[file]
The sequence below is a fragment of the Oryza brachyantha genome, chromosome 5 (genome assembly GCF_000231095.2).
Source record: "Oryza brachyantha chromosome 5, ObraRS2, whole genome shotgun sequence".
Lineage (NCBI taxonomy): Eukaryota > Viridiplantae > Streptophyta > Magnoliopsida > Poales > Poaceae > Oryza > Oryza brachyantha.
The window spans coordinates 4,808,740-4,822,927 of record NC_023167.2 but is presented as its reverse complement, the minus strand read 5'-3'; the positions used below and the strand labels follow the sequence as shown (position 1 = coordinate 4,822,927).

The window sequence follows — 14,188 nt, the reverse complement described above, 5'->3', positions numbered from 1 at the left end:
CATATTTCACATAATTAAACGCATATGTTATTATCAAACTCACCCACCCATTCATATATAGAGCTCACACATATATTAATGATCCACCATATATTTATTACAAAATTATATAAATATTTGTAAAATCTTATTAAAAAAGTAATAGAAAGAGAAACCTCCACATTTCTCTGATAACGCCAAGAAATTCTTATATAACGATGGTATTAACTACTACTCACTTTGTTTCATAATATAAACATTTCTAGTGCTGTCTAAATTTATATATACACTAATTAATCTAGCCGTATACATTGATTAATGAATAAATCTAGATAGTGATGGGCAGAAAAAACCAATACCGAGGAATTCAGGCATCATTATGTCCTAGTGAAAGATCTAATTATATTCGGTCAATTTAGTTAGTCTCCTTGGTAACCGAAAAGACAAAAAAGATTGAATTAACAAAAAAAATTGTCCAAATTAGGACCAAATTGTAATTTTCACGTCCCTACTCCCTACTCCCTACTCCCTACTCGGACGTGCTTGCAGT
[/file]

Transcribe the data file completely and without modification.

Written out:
The sequence below is a fragment of the Oryza brachyantha genome, chromosome 5 (genome assembly GCF_000231095.2).
Source record: "Oryza brachyantha chromosome 5, ObraRS2, whole genome shotgun sequence".
Lineage (NCBI taxonomy): Eukaryota > Viridiplantae > Streptophyta > Magnoliopsida > Poales > Poaceae > Oryza > Oryza brachyantha.
The window spans coordinates 4,808,740-4,822,927 of record NC_023167.2 but is presented as its reverse complement, the minus strand read 5'-3'; the positions used below and the strand labels follow the sequence as shown (position 1 = coordinate 4,822,927).

The window sequence follows — 14,188 nt, the reverse complement described above, 5'->3', positions numbered from 1 at the left end:
CATATTTCACATAATTAAACGCATATGTTATTATCAAACTCACCCACCCATTCATATATAGAGCTCACACATATATTAATGATCCACCATATATTTATTACAAAATTATATAAATATTTGTAAAATCTTATTAAAAAAGTAATAGAAAGAGAAACCTCCACATTTCTCTGATAACGCCAAGAAATTCTTATATAACGATGGTATTAACTACTACTCACTTTGTTTCATAATATAAACATTTCTAGTGCTGTCTAAATTTATATATACACTAATTAATCTAGCCGTATACATTGATTAATGAATAAATCTAGATAGTGATGGGCAGAAAAAACCAATACCGAGGAATTCAGGCATCATTATGTCCTAGTGAAAGATCTAATTATATTCGGTCAATTTAGTTAGTCTCCTTGGTAACCGAAAAGACAAAAAAGATTGAATTAACAAAAAAAATTGTCCAAATTAGGACCAAATTGTAATTTTCACGTCCCTACTCCCTACTCCCTACTCCCTACTCGGACGTGCTTGCAGT